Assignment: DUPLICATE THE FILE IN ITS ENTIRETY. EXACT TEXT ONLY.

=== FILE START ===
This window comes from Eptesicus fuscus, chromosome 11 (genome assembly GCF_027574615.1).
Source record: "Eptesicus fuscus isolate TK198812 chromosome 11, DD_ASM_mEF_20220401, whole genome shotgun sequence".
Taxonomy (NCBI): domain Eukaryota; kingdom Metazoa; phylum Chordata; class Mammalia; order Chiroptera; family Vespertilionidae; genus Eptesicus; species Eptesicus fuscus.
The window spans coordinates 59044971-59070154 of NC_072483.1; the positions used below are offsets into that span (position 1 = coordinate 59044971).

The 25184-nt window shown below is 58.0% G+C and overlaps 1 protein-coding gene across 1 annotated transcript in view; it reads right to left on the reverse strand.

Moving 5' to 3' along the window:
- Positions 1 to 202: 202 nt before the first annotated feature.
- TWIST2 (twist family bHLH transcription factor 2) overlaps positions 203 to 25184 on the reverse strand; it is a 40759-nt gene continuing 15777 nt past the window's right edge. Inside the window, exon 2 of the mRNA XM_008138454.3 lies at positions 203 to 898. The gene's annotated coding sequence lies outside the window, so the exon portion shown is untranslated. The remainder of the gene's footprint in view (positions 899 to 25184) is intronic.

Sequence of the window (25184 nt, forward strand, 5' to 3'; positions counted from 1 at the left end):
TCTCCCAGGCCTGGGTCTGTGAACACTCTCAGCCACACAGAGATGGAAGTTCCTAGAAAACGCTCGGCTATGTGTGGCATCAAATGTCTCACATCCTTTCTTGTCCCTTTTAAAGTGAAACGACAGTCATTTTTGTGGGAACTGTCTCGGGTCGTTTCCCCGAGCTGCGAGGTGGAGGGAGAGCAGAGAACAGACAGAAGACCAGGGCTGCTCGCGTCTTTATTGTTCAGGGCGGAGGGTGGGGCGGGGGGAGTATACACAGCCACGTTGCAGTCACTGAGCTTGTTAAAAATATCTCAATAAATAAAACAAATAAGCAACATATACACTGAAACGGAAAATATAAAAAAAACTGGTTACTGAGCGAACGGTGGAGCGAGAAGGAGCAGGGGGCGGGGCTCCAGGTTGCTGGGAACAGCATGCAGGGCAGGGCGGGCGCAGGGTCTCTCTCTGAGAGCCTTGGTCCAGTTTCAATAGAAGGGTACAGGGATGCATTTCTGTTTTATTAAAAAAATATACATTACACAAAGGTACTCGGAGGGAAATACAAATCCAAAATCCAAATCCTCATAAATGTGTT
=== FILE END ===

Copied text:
This window comes from Eptesicus fuscus, chromosome 11 (genome assembly GCF_027574615.1).
Source record: "Eptesicus fuscus isolate TK198812 chromosome 11, DD_ASM_mEF_20220401, whole genome shotgun sequence".
Taxonomy (NCBI): domain Eukaryota; kingdom Metazoa; phylum Chordata; class Mammalia; order Chiroptera; family Vespertilionidae; genus Eptesicus; species Eptesicus fuscus.
The window spans coordinates 59044971-59070154 of NC_072483.1; the positions used below are offsets into that span (position 1 = coordinate 59044971).

The 25184-nt window shown below is 58.0% G+C and overlaps 1 protein-coding gene across 1 annotated transcript in view; it reads right to left on the reverse strand.

Moving 5' to 3' along the window:
- Positions 1 to 202: 202 nt before the first annotated feature.
- TWIST2 (twist family bHLH transcription factor 2) overlaps positions 203 to 25184 on the reverse strand; it is a 40759-nt gene continuing 15777 nt past the window's right edge. Inside the window, exon 2 of the mRNA XM_008138454.3 lies at positions 203 to 898. The gene's annotated coding sequence lies outside the window, so the exon portion shown is untranslated. The remainder of the gene's footprint in view (positions 899 to 25184) is intronic.

Sequence of the window (25184 nt, forward strand, 5' to 3'; positions counted from 1 at the left end):
TCTCCCAGGCCTGGGTCTGTGAACACTCTCAGCCACACAGAGATGGAAGTTCCTAGAAAACGCTCGGCTATGTGTGGCATCAAATGTCTCACATCCTTTCTTGTCCCTTTTAAAGTGAAACGACAGTCATTTTTGTGGGAACTGTCTCGGGTCGTTTCCCCGAGCTGCGAGGTGGAGGGAGAGCAGAGAACAGACAGAAGACCAGGGCTGCTCGCGTCTTTATTGTTCAGGGCGGAGGGTGGGGCGGGGGGAGTATACACAGCCACGTTGCAGTCACTGAGCTTGTTAAAAATATCTCAATAAATAAAACAAATAAGCAACATATACACTGAAACGGAAAATATAAAAAAAACTGGTTACTGAGCGAACGGTGGAGCGAGAAGGAGCAGGGGGCGGGGCTCCAGGTTGCTGGGAACAGCATGCAGGGCAGGGCGGGCGCAGGGTCTCTCTCTGAGAGCCTTGGTCCAGTTTCAATAGAAGGGTACAGGGATGCATTTCTGTTTTATTAAAAAAATATACATTACACAAAGGTACTCGGAGGGAAATACAAATCCAAAATCCAAATCCTCATAAATGTGTT